Tuesday, May 15, 2007

Difference between df and du

Under Linux / UNIX we have the du and the df command. The du command display disk usage statistics and the df command is to display free disk space.

In some cases it is possible that there is a difference between the outcome of df and du. In 99.9% of the cases this is caused by a lock on the file system. Meaning, if an application opens a file or files and an other application deletes these files while they are opened they will still be calculated by df.

The df command calculates this by looking at the inode table and the inode table has not yet released those files, meaning that, according to the inode table, the files are still using space on the disk.

Generally the solution is to stop/start the process that has a lock on those non existing files and the results returned by df and du will be the same again.

Friday, May 11, 2007

Nasa unveils Hubble's successor

he US space agency Nasa has unveiled a model of a space telescope that scientists say will be able to see to the farthest reaches of the universe.

The James Webb Space Telescope (JWST) is intended to replace the ageing Hubble telescope.

It will be larger than its predecessor, sit farther from Earth and have a giant mirror to enable it to see more.

Officials said the JWST - named after a former Nasa administrator - was on course for launch in June 2013.

The full-scale model is being displayed outside the Smithsonian National Air and Space Museum in the US capital, Washington DC.

The $4.5bn (£2.27bn) telescope will take up a position some 1.5 million km (930,000 miles) from Earth.

It will measure 24m (80ft) long by 12m (40ft) high and incorporate a hexagonal mirror 6.5m (21.3ft) in diameter, almost three times the size of Hubble's.

Hubble, launched in 1990, has sent back pictures of our solar system, distant stars and planets, and remote fledgling galaxies formed not long after the Big Bang.

But scientists say the JWST will enable them to look deeper into space and even further back at the origins of the universe. "Clearly we need a much bigger telescope to go back much further in time to see the very birth of the universe," said Edward Weiler, director of Nasa's Goddard Space Flight Centre.

Martin Mohan of Northrop Grumman, the contractor building the telescope, said that the team was making excellent progress. "There's engineering to do, but invention is done, more than six years ahead of launch," he said.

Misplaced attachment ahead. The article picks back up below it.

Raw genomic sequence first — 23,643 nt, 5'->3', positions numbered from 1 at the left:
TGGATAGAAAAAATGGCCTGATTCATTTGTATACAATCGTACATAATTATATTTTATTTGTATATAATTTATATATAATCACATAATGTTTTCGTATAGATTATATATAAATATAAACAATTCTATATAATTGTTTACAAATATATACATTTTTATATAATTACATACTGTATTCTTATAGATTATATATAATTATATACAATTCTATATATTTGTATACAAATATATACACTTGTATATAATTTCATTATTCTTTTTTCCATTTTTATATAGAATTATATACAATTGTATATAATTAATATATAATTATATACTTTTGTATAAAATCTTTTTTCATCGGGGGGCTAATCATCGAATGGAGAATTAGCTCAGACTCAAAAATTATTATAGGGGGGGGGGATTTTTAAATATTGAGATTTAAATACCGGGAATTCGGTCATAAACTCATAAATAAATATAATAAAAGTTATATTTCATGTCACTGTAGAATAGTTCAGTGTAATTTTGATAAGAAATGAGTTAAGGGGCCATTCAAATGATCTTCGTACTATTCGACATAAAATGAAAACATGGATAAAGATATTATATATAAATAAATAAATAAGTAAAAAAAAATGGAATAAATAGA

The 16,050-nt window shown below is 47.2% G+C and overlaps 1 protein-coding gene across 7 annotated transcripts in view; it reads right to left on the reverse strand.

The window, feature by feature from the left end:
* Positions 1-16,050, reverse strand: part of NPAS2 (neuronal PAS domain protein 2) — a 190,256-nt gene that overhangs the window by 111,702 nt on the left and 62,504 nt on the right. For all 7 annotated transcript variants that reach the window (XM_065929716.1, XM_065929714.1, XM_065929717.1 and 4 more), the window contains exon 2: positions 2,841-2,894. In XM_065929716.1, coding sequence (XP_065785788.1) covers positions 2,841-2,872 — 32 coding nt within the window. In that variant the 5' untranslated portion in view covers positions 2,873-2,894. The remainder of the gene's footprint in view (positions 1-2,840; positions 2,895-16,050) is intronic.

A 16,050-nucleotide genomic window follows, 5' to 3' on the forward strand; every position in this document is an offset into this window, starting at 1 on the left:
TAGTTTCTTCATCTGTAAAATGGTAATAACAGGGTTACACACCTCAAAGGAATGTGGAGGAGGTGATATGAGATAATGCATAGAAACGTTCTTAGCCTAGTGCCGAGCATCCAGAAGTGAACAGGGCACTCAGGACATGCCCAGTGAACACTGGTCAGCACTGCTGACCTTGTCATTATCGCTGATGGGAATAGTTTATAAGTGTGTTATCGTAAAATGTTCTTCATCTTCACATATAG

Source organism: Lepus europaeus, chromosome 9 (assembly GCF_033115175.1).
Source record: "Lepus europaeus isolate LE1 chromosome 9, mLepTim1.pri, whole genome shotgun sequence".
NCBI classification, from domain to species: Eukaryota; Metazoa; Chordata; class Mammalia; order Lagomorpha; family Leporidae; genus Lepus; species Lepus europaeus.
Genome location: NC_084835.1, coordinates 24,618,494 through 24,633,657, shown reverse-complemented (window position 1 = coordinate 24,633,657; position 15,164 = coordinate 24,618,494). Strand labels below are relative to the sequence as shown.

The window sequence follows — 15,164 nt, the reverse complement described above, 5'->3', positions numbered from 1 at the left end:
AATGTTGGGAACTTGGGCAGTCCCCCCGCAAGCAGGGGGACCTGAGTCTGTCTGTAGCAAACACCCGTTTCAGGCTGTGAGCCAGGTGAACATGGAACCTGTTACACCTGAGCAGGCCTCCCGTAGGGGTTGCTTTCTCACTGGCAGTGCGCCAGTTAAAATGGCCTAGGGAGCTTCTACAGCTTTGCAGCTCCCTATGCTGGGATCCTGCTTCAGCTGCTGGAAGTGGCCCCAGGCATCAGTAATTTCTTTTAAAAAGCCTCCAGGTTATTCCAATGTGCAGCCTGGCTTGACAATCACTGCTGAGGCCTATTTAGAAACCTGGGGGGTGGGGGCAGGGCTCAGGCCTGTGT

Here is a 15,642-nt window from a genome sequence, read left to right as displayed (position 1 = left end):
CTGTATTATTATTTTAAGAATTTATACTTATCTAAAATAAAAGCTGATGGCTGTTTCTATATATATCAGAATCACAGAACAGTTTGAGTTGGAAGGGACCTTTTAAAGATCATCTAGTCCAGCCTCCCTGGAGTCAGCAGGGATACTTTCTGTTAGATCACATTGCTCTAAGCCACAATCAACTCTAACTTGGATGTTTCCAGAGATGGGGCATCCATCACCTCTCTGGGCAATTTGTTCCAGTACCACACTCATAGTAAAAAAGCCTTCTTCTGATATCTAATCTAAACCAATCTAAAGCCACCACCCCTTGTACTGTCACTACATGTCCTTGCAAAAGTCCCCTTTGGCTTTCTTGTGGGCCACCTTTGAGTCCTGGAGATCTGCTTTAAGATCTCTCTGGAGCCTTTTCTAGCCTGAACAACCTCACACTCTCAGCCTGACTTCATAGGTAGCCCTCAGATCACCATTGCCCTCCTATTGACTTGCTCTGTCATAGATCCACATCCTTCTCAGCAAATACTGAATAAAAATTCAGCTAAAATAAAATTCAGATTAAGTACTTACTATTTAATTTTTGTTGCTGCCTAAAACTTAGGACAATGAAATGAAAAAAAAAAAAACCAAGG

When ready, the JWST will be launched by a European Ariane V rocket. It is expected to have a 10-year lifespan.Until then, the 17-year-old Hubble telescope will continue to do its work. Nasa plans to send astronauts on the space shuttle to service it in 2008.

JWST is named after James E Webb, Nasa Administrator during the Apollo lunar exploration era; he served from 1961 to 1968 It will be placed 1.5m km from Earth, at Lagrange Point 2, an area of gravitational balance that keeps it in a Sun-Earth line The telescope will be shaded from sunlight by a shield, enabling it to stay cold, increasing its sensitivity to infrared radiation Three principal instruments will gather images of the Universe in the infrared region of the spectrum
These will yield new information about how stars and galaxies first formed a few hundred million years after the Big Bang

Thursday, May 10, 2007

Restore using mtx tar cat and grep

Quick and dirty,.... you have a taperobot and you would like to restore some things from the tar backup to you local file system.

The first step is to load the tape where the backup is located. To do so we have to give the tape robot the order to get the tape out of the slot and put it into the correct tapedrive. To do so we make use of mtx which can be used to control SCSI media changer devices.

pmeflr01 tape0 # mtx -f /dev/changer load 10 0

Where /dev/changer is the scsi location of the media changer, 10 is number of the disc and 0 is the number of the target tapedrive.

Now we have the correct tape in the tapedrive and we go to the location of the tapedrive in /dev/tapes/tape0 where we find “mt”.

pmeflr01 tape0 # ls -rtl
total 0
crw-rw-rw- 1 root root 9, 128 Jan 1 1970 mtn
crw-rw-rw- 1 root root 9, 192 Jan 1 1970 mtmn
crw-rw-rw- 1 root root 9, 64 Jan 1 1970 mtm
crw-rw-rw- 1 root root 9, 160 Jan 1 1970 mtln
crw-rw-rw- 1 root root 9, 32 Jan 1 1970 mtl
crw-rw-rw- 1 root root 9, 224 Jan 1 1970 mtan
crw-rw-rw- 1 root root 9, 96 Jan 1 1970 mta
cr-xr-xr-x 1 root root 9, 0 Jan 1 1970 mt
crw-r----- 1 root root 21, 7 Jan 1 1970 generic
pmeflr01 tape0 #

because we like to know what is on the tape and we like to have a list so we can later find all the files we like to restore we generate a list of all the items in the tar.

pmeflr01 tape0 # tar -tzf mt > /tmp/johan_restore

This will generate a file named johan_restore in /tmp which contains the complete index of all the files in the tar on the tape. We can now use cat and grep to pipe only the files we like to restore to a new file. For example if we only would like to have the files in /shares0/project-01 we execute the following command to generate a new file named johan_restore_grep in /tmp

pmeflr01 tape0 # cat /tmp/johan_restore | grep /shares0/project-01 > /tmp/johan_restore_grep

having this file we can now use this as a “restore index” in tar. The –T option with the tar command gives you the option to specify a file containing all the files that should be extracted. We issue the following command to restore all the data to /shares0/temprestore so we can review the restored data before we place it back to the original location on the file system and inform the users that the data is restored.

pmeflr01 tape0 # tar -xzf mt -v -T /tmp/johan_restore_grep -C /shares0/temprestore/

After this we will have a complete restore of the data in /shares0/temprestore, first check if everything is there and if that is the case move it to the original location and inform the users.